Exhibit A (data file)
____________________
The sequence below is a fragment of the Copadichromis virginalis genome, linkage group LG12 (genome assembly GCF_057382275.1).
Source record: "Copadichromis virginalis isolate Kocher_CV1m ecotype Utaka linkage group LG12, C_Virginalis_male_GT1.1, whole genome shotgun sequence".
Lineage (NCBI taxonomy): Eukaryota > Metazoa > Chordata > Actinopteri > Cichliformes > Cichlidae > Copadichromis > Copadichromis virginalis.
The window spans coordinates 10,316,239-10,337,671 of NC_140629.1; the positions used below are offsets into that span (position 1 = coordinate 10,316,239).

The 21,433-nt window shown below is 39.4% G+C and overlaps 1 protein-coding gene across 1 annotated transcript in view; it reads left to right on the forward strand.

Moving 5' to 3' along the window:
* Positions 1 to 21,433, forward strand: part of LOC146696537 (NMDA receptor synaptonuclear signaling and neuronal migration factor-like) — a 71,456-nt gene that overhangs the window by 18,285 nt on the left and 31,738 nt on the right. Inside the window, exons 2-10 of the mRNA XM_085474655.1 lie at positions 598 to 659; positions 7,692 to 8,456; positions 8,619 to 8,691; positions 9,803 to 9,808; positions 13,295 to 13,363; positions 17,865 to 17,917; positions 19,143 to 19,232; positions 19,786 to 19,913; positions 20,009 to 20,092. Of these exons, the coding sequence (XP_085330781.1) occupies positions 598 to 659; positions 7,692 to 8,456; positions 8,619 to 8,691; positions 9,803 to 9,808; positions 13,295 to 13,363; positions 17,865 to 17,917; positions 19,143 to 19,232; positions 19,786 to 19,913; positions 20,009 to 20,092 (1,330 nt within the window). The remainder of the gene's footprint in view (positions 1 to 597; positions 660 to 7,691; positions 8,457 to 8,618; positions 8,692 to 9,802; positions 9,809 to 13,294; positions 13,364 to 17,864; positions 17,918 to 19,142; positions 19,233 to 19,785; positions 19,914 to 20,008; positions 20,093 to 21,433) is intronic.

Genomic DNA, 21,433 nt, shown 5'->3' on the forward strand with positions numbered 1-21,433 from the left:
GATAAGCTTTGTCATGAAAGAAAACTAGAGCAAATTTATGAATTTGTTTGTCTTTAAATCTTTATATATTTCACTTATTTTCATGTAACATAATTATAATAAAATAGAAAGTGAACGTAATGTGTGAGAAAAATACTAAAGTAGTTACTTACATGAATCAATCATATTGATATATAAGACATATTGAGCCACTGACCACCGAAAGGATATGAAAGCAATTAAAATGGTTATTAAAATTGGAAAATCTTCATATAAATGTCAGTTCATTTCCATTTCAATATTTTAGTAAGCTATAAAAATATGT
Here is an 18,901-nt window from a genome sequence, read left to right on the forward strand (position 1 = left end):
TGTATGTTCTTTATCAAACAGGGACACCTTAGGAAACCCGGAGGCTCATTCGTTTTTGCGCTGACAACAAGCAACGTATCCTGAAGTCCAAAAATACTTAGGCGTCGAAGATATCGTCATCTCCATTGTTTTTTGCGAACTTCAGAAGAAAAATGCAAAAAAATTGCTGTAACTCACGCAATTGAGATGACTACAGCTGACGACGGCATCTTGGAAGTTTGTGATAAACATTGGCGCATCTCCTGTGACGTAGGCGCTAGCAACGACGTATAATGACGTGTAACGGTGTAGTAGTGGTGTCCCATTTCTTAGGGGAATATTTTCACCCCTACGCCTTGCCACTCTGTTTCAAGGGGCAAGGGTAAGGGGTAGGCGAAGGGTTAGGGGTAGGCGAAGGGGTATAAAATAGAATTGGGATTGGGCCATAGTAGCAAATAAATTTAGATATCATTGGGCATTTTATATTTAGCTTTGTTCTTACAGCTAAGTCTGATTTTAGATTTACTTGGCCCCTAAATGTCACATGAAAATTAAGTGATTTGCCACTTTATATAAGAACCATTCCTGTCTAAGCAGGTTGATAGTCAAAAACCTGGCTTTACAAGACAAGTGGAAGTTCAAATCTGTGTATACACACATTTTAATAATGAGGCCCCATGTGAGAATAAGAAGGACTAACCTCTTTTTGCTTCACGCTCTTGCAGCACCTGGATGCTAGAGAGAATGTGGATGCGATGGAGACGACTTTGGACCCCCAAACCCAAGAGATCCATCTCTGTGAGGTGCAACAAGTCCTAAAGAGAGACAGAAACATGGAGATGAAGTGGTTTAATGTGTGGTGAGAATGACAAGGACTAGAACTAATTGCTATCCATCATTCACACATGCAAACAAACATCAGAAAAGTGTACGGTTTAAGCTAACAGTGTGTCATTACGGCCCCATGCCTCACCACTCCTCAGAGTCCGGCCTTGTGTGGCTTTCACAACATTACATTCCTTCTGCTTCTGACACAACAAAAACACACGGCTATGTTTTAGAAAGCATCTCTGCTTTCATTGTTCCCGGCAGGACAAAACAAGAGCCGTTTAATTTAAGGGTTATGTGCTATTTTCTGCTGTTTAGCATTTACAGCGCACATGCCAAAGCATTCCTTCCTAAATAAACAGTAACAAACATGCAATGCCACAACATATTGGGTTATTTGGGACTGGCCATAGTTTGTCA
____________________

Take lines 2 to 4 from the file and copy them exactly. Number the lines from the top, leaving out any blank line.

Source record: "Copadichromis virginalis isolate Kocher_CV1m ecotype Utaka linkage group LG12, C_Virginalis_male_GT1.1, whole genome shotgun sequence".
Lineage (NCBI taxonomy): Eukaryota > Metazoa > Chordata > Actinopteri > Cichliformes > Cichlidae > Copadichromis > Copadichromis virginalis.
The window spans coordinates 10,316,239-10,337,671 of NC_140629.1; the positions used below are offsets into that span (position 1 = coordinate 10,316,239).